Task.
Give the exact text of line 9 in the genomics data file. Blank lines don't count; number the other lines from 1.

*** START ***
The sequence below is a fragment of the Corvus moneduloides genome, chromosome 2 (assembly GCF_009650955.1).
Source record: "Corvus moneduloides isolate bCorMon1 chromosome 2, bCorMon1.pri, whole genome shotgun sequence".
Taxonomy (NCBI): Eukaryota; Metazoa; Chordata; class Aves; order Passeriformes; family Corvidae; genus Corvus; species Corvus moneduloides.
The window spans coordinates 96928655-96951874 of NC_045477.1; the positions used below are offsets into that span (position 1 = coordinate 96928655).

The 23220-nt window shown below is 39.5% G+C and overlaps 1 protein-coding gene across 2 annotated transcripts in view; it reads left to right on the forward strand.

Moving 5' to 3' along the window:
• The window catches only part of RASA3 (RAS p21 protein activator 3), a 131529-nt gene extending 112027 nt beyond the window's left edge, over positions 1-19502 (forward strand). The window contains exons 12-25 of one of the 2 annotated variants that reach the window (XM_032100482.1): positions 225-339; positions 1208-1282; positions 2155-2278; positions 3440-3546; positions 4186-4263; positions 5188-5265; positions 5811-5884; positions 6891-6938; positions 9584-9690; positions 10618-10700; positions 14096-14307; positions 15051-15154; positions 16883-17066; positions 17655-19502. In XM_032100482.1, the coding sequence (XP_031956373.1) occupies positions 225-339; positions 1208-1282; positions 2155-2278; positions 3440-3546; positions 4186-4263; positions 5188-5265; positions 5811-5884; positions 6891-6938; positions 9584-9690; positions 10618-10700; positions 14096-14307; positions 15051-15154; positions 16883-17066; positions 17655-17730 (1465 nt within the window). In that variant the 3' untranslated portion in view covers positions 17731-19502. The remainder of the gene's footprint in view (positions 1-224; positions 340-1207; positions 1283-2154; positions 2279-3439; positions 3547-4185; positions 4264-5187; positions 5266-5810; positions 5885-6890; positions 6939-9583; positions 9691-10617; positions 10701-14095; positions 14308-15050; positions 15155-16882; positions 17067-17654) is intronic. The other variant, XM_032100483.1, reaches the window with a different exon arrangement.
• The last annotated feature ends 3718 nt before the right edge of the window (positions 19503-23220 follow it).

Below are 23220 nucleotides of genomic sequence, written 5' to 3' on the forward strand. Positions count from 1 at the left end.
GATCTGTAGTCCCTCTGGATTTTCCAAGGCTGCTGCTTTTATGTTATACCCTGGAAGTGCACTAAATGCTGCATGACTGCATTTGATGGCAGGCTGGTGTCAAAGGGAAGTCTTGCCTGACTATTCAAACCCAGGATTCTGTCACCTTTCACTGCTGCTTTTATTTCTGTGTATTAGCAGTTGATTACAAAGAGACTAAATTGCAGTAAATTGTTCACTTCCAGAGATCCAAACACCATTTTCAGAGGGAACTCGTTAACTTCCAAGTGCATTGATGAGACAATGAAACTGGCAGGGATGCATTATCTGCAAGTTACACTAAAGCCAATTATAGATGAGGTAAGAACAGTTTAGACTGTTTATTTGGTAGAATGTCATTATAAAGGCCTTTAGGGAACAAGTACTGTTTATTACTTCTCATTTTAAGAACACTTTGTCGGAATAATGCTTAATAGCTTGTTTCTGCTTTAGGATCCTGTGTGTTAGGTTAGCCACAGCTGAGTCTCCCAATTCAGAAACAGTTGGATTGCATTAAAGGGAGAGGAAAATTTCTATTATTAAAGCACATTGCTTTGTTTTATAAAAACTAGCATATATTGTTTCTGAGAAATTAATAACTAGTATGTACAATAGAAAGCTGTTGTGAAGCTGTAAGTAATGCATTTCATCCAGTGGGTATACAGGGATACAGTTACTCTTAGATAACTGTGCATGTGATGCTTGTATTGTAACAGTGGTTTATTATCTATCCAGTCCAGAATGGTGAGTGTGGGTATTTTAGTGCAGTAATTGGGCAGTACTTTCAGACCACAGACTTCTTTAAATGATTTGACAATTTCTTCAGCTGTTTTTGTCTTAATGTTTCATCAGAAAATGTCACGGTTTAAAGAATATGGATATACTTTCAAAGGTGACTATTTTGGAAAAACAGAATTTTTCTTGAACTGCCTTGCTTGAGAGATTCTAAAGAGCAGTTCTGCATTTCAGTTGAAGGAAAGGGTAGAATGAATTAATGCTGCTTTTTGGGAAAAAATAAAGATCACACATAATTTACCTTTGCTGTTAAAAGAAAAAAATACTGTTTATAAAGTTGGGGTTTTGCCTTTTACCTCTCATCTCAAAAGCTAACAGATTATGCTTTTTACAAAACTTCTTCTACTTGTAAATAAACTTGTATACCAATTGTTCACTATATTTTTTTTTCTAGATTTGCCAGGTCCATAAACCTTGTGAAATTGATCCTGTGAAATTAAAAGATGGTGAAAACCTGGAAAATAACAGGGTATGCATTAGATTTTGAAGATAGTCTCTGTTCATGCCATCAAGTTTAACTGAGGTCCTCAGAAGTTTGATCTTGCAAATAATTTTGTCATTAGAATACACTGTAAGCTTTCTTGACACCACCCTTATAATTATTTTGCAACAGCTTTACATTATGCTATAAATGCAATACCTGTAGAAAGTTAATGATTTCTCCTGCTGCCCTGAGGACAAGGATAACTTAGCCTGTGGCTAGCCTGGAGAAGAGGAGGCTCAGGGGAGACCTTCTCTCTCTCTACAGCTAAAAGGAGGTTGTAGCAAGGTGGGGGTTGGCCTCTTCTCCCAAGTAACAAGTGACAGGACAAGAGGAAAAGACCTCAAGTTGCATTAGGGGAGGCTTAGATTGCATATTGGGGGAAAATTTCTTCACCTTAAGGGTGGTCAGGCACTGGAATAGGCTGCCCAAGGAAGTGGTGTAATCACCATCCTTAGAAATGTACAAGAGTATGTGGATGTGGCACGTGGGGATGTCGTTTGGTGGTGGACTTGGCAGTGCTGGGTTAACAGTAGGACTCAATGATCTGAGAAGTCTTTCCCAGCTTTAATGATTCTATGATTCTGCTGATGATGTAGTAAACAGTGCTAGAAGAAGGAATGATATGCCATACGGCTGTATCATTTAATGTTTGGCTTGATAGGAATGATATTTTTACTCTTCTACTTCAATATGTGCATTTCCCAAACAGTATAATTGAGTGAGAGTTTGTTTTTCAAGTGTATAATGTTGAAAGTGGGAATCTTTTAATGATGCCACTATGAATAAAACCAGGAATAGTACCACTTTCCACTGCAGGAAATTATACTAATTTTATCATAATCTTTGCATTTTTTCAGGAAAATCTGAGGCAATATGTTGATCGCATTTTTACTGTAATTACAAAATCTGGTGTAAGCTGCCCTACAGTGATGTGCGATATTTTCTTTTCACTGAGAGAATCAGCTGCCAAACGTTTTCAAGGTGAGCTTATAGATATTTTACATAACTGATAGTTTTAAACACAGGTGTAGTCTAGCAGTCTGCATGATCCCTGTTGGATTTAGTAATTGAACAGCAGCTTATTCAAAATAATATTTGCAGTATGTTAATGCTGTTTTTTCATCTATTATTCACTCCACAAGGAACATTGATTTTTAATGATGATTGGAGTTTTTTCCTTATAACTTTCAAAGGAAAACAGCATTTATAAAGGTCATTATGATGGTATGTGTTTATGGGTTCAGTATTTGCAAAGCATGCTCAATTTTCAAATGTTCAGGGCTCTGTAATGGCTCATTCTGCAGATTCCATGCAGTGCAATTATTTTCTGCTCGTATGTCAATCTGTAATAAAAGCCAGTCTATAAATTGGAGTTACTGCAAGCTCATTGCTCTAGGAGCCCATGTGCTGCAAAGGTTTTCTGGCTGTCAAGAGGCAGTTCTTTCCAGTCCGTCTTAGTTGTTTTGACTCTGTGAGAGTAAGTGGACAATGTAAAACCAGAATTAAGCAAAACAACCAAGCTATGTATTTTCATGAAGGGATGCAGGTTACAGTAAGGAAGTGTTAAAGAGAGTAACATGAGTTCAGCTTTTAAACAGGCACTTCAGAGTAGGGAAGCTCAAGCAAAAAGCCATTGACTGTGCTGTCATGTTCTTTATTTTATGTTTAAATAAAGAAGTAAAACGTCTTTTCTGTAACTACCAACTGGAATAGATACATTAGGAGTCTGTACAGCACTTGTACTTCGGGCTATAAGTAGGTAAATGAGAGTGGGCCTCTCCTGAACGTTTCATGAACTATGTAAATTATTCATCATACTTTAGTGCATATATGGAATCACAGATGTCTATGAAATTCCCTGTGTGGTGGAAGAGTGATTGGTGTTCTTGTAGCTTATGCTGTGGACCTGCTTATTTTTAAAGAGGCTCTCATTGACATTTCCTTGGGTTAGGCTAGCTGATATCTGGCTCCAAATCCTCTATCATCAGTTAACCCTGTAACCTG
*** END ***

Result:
Below are 23220 nucleotides of genomic sequence, written 5' to 3' on the forward strand. Positions count from 1 at the left end.